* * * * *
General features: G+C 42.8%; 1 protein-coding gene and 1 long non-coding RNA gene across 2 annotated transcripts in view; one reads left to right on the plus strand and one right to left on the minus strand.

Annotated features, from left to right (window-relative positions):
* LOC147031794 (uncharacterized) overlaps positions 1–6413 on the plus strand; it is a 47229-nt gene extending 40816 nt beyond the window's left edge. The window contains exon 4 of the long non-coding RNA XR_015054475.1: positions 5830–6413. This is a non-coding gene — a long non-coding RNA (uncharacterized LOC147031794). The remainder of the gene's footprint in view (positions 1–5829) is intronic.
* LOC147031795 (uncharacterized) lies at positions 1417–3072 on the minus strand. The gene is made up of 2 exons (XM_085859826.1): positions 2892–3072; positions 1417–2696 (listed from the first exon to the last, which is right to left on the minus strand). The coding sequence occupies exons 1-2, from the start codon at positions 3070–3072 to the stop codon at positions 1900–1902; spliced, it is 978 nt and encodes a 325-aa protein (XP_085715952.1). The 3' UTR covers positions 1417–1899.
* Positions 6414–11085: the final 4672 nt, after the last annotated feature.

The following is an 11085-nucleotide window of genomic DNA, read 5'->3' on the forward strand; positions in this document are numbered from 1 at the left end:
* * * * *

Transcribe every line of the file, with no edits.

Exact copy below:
General features: G+C 42.8%; 1 protein-coding gene and 1 long non-coding RNA gene across 2 annotated transcripts in view; one reads left to right on the plus strand and one right to left on the minus strand.

Annotated features, from left to right (window-relative positions):
* LOC147031794 (uncharacterized) overlaps positions 1–6413 on the plus strand; it is a 47229-nt gene extending 40816 nt beyond the window's left edge. The window contains exon 4 of the long non-coding RNA XR_015054475.1: positions 5830–6413. This is a non-coding gene — a long non-coding RNA (uncharacterized LOC147031794). The remainder of the gene's footprint in view (positions 1–5829) is intronic.
* LOC147031795 (uncharacterized) lies at positions 1417–3072 on the minus strand. The gene is made up of 2 exons (XM_085859826.1): positions 2892–3072; positions 1417–2696 (listed from the first exon to the last, which is right to left on the minus strand). The coding sequence occupies exons 1-2, from the start codon at positions 3070–3072 to the stop codon at positions 1900–1902; spliced, it is 978 nt and encodes a 325-aa protein (XP_085715952.1). The 3' UTR covers positions 1417–1899.
* Positions 6414–11085: the final 4672 nt, after the last annotated feature.

The following is an 11085-nucleotide window of genomic DNA, read 5'->3' on the forward strand; positions in this document are numbered from 1 at the left end: